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A Kashmiri separatist was executed on Saturday in New Delhi over his role in a deadly attack on the Indian parliament in 2001 -- triggering protests on both sides of the border in disputed Kashmir.
Hundreds of demonstrators rallied near the family home of Mohammed Afzal Guru in northern Indian Kashmir hours after authorities said he had been hanged, while similar protests were held across the frontier on the Pakistani side.
Guru, 43, was hanged at New Delhi's Tihar Jail after Indian President Pranab Mukherjee rejected a mercy appeal. He had been found guilty of conspiring with and sheltering the militants who attacked the parliament in December 2001 -- an event that brought nuclear-armed India and Pakistan to the brink of war.
"Afzal Guru was hanged at 8:00 am. All legal procedures were followed," Home Minister Sushilkumar Shinde told reporters.
India's main opposition party welcomed the execution, but one of Guru's co-accused who was later cleared said it was a travesty of justice and the New York-based Human Rights Watch described it as "inhumane".
India says the death penalty is reserved for the "rarest of rare" cases and the execution came after the government hanged the sole surviving gunman from the 2008 Mumbai attacks, Pakistan-born Mohammed Ajmal Kasab, in November last year.
Fearing a backlash over the execution of the one-time fruit merchant on Saturday, authorities imposed a heavy curfew in major populated areas of Indian Kashmir. A separatist conflict in the divided Himalayan region has claimed up to 100,000 lives.
Police said half a dozen people were injured in the clashes in Kashmir and that they had fired into the air to disperse demonstrators. They also cut off cable television and mobile Internet lines.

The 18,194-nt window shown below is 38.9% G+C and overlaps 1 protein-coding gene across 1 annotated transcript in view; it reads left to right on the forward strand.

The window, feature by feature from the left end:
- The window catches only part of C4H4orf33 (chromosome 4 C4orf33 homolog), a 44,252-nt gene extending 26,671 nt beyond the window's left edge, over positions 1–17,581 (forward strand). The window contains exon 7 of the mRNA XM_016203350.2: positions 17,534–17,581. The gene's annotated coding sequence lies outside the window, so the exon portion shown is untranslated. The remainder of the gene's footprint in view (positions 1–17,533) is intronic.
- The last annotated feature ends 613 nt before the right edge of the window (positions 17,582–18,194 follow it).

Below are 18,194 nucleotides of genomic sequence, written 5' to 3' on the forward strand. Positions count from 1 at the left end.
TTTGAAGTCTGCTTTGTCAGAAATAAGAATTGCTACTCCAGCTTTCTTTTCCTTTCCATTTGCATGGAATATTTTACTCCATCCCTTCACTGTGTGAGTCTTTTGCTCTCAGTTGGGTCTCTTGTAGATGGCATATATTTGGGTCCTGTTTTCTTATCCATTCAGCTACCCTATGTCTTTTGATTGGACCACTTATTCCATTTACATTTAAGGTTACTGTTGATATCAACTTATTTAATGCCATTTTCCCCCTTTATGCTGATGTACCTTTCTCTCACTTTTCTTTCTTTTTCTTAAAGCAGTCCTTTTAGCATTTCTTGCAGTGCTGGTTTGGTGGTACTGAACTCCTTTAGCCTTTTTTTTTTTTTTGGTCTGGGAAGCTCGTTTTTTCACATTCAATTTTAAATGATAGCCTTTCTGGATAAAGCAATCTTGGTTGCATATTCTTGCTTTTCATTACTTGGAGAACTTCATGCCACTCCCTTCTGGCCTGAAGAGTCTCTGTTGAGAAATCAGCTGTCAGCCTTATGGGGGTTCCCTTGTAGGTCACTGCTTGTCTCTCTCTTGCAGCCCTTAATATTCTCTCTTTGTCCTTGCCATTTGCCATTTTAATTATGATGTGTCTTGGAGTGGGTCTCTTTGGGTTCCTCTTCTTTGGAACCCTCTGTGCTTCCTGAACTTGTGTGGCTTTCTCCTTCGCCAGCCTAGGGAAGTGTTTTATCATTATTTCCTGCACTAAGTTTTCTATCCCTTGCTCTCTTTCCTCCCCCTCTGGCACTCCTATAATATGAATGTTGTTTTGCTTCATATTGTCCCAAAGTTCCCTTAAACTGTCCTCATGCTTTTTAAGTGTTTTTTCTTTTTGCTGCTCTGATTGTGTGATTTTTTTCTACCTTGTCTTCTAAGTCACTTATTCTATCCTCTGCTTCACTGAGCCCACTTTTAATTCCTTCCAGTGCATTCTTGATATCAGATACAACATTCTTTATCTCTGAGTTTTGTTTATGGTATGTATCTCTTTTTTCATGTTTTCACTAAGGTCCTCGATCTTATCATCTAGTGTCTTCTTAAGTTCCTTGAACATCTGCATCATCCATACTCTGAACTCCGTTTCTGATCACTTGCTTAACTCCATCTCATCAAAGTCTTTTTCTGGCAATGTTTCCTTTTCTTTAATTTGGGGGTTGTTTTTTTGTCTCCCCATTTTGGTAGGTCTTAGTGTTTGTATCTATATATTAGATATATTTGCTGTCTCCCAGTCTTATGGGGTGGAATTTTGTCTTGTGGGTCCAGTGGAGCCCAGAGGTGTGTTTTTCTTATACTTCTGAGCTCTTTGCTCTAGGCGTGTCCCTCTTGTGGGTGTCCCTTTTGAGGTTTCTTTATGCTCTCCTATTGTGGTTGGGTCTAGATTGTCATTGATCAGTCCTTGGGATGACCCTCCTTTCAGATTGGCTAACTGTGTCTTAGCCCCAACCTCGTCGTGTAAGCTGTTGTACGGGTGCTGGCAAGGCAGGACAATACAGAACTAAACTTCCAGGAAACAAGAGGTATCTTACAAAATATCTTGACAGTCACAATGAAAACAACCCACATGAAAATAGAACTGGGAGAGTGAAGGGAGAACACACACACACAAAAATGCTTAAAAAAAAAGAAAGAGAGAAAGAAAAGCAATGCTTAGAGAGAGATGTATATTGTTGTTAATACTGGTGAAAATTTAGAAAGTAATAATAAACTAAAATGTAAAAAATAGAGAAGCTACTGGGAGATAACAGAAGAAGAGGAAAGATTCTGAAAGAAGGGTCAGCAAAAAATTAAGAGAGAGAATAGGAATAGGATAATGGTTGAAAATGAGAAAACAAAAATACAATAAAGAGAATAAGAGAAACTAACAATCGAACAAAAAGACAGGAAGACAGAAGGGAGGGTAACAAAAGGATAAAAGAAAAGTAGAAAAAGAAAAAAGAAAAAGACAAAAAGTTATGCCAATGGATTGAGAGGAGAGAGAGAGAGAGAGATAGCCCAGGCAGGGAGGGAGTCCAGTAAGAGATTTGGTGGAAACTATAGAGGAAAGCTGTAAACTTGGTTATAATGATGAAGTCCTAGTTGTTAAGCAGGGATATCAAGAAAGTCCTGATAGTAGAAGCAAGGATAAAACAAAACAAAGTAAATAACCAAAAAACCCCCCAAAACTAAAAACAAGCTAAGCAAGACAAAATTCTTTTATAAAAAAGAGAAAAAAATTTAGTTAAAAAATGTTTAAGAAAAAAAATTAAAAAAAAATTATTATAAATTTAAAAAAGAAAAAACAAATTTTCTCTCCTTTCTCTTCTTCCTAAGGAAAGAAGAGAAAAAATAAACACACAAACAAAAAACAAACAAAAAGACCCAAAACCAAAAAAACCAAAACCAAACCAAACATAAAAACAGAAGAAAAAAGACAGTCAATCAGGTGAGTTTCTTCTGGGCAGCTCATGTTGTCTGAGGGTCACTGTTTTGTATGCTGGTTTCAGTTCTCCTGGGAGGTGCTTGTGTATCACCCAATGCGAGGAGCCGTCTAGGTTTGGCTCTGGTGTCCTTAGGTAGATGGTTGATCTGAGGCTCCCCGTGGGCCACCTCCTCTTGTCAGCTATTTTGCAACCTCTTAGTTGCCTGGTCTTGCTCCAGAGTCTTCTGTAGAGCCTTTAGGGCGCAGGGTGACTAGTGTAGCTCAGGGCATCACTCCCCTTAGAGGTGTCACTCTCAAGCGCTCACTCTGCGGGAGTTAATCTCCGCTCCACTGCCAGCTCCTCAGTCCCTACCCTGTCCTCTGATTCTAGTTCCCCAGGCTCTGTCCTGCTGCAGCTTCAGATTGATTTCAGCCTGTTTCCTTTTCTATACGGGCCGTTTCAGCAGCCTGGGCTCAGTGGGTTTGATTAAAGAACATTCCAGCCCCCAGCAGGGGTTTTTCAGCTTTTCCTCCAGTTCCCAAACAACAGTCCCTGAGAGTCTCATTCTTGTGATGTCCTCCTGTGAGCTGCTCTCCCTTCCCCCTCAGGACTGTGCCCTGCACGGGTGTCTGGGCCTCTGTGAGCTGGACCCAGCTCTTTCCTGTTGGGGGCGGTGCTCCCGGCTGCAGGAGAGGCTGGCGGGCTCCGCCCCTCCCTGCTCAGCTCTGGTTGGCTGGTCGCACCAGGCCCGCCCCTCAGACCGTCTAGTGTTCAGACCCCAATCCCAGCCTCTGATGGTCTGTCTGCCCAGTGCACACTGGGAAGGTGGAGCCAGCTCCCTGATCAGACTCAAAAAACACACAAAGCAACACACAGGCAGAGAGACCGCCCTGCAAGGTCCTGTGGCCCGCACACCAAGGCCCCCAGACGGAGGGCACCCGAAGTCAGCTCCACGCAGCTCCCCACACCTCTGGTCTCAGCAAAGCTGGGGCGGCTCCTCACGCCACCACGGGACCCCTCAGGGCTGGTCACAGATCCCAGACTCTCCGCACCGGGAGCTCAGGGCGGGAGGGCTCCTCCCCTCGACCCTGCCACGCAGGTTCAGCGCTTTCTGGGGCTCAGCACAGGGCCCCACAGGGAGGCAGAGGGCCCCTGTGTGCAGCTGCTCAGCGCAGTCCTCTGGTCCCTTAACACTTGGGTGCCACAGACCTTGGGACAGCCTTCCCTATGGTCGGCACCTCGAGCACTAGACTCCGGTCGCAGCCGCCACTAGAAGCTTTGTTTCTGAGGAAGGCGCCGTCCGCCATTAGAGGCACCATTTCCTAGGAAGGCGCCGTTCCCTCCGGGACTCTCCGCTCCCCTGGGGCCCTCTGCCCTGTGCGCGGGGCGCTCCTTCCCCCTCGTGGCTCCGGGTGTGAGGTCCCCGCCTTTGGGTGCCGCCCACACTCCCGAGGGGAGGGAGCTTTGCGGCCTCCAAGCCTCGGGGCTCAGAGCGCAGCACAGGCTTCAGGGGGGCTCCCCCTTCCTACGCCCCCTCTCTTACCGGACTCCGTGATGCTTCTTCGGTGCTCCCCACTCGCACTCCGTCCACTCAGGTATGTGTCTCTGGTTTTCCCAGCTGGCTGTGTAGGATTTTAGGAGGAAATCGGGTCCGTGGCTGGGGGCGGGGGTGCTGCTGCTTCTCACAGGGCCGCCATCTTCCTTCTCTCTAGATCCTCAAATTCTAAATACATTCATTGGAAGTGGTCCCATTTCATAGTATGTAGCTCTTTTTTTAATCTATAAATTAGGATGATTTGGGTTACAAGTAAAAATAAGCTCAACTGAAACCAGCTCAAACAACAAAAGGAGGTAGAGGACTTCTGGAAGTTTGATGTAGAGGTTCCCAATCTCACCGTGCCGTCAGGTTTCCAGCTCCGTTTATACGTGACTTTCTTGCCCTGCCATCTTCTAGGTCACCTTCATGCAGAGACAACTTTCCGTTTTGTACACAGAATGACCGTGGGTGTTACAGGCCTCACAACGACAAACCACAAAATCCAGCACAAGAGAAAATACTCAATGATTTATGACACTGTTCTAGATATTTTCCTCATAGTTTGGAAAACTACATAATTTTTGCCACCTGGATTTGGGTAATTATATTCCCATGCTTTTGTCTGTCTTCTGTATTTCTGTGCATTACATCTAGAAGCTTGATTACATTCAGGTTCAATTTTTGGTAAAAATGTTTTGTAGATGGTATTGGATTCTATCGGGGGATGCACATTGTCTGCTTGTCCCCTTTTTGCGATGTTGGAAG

Guru was arrested after five Islamist militants stormed the parliament in New Delhi on December 13, 2001, killing eight policemen and a gardener before security forces shot them dead. A journalist who was wounded died months later.
India alleged the militants behind the attack were supported by Pakistani intelligence, leading the neighbours to deploy an estimated one million troops on their borders, leading to a tense eight-month standoff.
India's main opposition, the Hindu nationalist Bharatiya Janata Party, welcomed the execution and said the "world could see India is committed (to) the fight against terror".
But the hanging drew bitter criticism from Muslim-majority Kashmir where leading separatist leader Mirwaiz Umar Farooq announced a four-day shutdown of the scenic region in protest.
"This execution will definitely strengthen our resolve and add a new chapter to the freedom struggle," said Farooq, chief priest at Kashmir's main mosque.
Guru, who had insisted he was innocent and said he wanted to see his teenage son grow up, had been "framed", Farooq added.
Farooq and another leading separatist leader Syed Ali Shah Geelani were taken into preventive custody, a form of detention used frequently by Indian authorities to maintain law and order.
One of Guru's co-accused, S.A.R. Geelani, a college teacher, who was also sentenced to death but later cleared, said Guru never received a fair trial.
He added that Guru's family were not informed he had been executed but the government said they had been notified by express mail.
A group of lawyers who had campaigned for Guru's release said he had been found guilty on the basis of "fabricated evidence" and was denied proper legal representation in court.
Supreme Court advocate Kamini Jaiswal told CNN-IBN television that the execution was driven by the government's desire to appear tough on militancy with 2014 polls looming and said Guru's conviction was based just "on circumstantial evidence".
Guru's family said they were asking authorities to be allowed to perform his last rites inside the prison and also to be given the body.
"We have written a letter to the deputy commissioner of Baramulla district demanding Afzal's body," his cousin, Yasin Guru, told AFP.